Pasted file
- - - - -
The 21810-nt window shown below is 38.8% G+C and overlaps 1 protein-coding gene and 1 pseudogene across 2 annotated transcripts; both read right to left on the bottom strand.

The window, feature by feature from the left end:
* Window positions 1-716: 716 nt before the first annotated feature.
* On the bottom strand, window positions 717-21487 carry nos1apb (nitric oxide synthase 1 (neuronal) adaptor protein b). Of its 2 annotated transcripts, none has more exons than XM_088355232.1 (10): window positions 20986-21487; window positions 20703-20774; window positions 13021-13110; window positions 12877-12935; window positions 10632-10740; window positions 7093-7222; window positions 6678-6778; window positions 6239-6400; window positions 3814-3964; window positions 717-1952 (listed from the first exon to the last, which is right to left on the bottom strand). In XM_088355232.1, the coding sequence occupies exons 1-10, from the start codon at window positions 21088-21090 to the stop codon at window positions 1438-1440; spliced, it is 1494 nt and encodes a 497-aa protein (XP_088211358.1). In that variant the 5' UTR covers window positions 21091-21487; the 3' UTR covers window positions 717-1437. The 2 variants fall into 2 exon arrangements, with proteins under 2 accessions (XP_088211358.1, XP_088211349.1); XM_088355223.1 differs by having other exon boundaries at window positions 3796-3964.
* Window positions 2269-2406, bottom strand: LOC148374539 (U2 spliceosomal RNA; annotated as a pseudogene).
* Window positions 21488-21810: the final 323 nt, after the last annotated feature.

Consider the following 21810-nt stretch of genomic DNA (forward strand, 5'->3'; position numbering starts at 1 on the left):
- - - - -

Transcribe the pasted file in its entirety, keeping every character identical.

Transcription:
The 21810-nt window shown below is 38.8% G+C and overlaps 1 protein-coding gene and 1 pseudogene across 2 annotated transcripts; both read right to left on the bottom strand.

The window, feature by feature from the left end:
* Window positions 1-716: 716 nt before the first annotated feature.
* On the bottom strand, window positions 717-21487 carry nos1apb (nitric oxide synthase 1 (neuronal) adaptor protein b). Of its 2 annotated transcripts, none has more exons than XM_088355232.1 (10): window positions 20986-21487; window positions 20703-20774; window positions 13021-13110; window positions 12877-12935; window positions 10632-10740; window positions 7093-7222; window positions 6678-6778; window positions 6239-6400; window positions 3814-3964; window positions 717-1952 (listed from the first exon to the last, which is right to left on the bottom strand). In XM_088355232.1, the coding sequence occupies exons 1-10, from the start codon at window positions 21088-21090 to the stop codon at window positions 1438-1440; spliced, it is 1494 nt and encodes a 497-aa protein (XP_088211358.1). In that variant the 5' UTR covers window positions 21091-21487; the 3' UTR covers window positions 717-1437. The 2 variants fall into 2 exon arrangements, with proteins under 2 accessions (XP_088211358.1, XP_088211349.1); XM_088355223.1 differs by having other exon boundaries at window positions 3796-3964.
* Window positions 2269-2406, bottom strand: LOC148374539 (U2 spliceosomal RNA; annotated as a pseudogene).
* Window positions 21488-21810: the final 323 nt, after the last annotated feature.

Consider the following 21810-nt stretch of genomic DNA (forward strand, 5'->3'; position numbering starts at 1 on the left):